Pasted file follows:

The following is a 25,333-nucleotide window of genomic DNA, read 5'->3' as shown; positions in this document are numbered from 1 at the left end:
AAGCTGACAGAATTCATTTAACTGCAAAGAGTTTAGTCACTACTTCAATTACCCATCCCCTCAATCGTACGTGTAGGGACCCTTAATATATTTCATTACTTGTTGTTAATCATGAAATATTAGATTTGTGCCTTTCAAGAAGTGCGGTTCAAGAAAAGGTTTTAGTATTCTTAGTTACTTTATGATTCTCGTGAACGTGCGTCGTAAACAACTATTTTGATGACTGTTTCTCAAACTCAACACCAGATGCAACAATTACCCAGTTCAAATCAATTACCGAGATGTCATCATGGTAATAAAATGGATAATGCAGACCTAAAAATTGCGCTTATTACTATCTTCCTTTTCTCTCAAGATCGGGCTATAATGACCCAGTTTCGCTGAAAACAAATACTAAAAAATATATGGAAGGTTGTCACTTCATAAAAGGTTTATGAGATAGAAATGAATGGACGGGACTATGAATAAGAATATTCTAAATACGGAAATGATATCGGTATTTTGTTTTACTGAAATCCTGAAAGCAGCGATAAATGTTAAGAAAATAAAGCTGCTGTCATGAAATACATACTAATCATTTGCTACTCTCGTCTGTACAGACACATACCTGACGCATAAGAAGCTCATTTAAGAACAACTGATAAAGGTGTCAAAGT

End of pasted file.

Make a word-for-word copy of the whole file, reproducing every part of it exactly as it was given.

The following is a 25,333-nucleotide window of genomic DNA, read 5'->3' as shown; positions in this document are numbered from 1 at the left end:
AAGCTGACAGAATTCATTTAACTGCAAAGAGTTTAGTCACTACTTCAATTACCCATCCCCTCAATCGTACGTGTAGGGACCCTTAATATATTTCATTACTTGTTGTTAATCATGAAATATTAGATTTGTGCCTTTCAAGAAGTGCGGTTCAAGAAAAGGTTTTAGTATTCTTAGTTACTTTATGATTCTCGTGAACGTGCGTCGTAAACAACTATTTTGATGACTGTTTCTCAAACTCAACACCAGATGCAACAATTACCCAGTTCAAATCAATTACCGAGATGTCATCATGGTAATAAAATGGATAATGCAGACCTAAAAATTGCGCTTATTACTATCTTCCTTTTCTCTCAAGATCGGGCTATAATGACCCAGTTTCGCTGAAAACAAATACTAAAAAATATATGGAAGGTTGTCACTTCATAAAAGGTTTATGAGATAGAAATGAATGGACGGGACTATGAATAAGAATATTCTAAATACGGAAATGATATCGGTATTTTGTTTTACTGAAATCCTGAAAGCAGCGATAAATGTTAAGAAAATAAAGCTGCTGTCATGAAATACATACTAATCATTTGCTACTCTCGTCTGTACAGACACATACCTGACGCATAAGAAGCTCATTTAAGAACAACTGATAAAGGTGTCAAAGT